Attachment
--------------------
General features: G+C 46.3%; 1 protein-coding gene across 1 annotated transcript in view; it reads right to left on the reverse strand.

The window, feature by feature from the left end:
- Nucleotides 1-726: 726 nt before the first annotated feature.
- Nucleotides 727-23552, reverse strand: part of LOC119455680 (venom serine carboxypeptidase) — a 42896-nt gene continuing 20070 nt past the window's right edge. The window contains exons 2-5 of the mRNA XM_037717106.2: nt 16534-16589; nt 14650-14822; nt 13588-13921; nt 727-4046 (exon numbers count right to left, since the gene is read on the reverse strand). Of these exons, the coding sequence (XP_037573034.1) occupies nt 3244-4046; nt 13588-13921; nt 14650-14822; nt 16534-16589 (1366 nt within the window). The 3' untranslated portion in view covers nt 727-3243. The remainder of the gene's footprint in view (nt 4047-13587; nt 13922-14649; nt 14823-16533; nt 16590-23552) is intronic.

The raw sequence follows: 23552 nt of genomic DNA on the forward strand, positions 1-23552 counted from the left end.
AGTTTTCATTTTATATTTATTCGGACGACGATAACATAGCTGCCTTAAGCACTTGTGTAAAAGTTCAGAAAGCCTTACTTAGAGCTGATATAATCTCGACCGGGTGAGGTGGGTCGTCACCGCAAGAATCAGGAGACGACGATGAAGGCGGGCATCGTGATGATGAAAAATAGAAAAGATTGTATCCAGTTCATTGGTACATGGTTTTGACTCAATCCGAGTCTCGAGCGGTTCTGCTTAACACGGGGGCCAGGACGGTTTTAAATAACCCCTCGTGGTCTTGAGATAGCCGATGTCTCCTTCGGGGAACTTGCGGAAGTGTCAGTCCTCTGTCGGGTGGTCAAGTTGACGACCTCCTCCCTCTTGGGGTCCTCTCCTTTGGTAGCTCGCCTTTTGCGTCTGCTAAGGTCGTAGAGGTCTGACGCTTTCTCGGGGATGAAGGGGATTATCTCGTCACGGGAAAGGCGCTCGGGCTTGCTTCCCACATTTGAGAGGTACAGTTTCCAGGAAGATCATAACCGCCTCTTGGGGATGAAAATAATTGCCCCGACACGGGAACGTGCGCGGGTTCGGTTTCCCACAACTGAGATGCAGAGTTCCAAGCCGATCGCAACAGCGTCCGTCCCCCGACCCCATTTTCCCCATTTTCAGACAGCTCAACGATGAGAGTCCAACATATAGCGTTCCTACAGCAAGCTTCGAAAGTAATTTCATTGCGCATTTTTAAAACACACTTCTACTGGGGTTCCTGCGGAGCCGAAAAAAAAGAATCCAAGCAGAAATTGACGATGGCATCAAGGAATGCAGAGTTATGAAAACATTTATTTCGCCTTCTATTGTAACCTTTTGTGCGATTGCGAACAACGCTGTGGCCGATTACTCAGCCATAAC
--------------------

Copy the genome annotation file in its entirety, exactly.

General features: G+C 46.3%; 1 protein-coding gene across 1 annotated transcript in view; it reads right to left on the reverse strand.

The window, feature by feature from the left end:
- Nucleotides 1-726: 726 nt before the first annotated feature.
- Nucleotides 727-23552, reverse strand: part of LOC119455680 (venom serine carboxypeptidase) — a 42896-nt gene continuing 20070 nt past the window's right edge. The window contains exons 2-5 of the mRNA XM_037717106.2: nt 16534-16589; nt 14650-14822; nt 13588-13921; nt 727-4046 (exon numbers count right to left, since the gene is read on the reverse strand). Of these exons, the coding sequence (XP_037573034.1) occupies nt 3244-4046; nt 13588-13921; nt 14650-14822; nt 16534-16589 (1366 nt within the window). The 3' untranslated portion in view covers nt 727-3243. The remainder of the gene's footprint in view (nt 4047-13587; nt 13922-14649; nt 14823-16533; nt 16590-23552) is intronic.

The raw sequence follows: 23552 nt of genomic DNA on the forward strand, positions 1-23552 counted from the left end.
AGTTTTCATTTTATATTTATTCGGACGACGATAACATAGCTGCCTTAAGCACTTGTGTAAAAGTTCAGAAAGCCTTACTTAGAGCTGATATAATCTCGACCGGGTGAGGTGGGTCGTCACCGCAAGAATCAGGAGACGACGATGAAGGCGGGCATCGTGATGATGAAAAATAGAAAAGATTGTATCCAGTTCATTGGTACATGGTTTTGACTCAATCCGAGTCTCGAGCGGTTCTGCTTAACACGGGGGCCAGGACGGTTTTAAATAACCCCTCGTGGTCTTGAGATAGCCGATGTCTCCTTCGGGGAACTTGCGGAAGTGTCAGTCCTCTGTCGGGTGGTCAAGTTGACGACCTCCTCCCTCTTGGGGTCCTCTCCTTTGGTAGCTCGCCTTTTGCGTCTGCTAAGGTCGTAGAGGTCTGACGCTTTCTCGGGGATGAAGGGGATTATCTCGTCACGGGAAAGGCGCTCGGGCTTGCTTCCCACATTTGAGAGGTACAGTTTCCAGGAAGATCATAACCGCCTCTTGGGGATGAAAATAATTGCCCCGACACGGGAACGTGCGCGGGTTCGGTTTCCCACAACTGAGATGCAGAGTTCCAAGCCGATCGCAACAGCGTCCGTCCCCCGACCCCATTTTCCCCATTTTCAGACAGCTCAACGATGAGAGTCCAACATATAGCGTTCCTACAGCAAGCTTCGAAAGTAATTTCATTGCGCATTTTTAAAACACACTTCTACTGGGGTTCCTGCGGAGCCGAAAAAAAAGAATCCAAGCAGAAATTGACGATGGCATCAAGGAATGCAGAGTTATGAAAACATTTATTTCGCCTTCTATTGTAACCTTTTGTGCGATTGCGAACAACGCTGTGGCCGATTACTCAGCCATAAC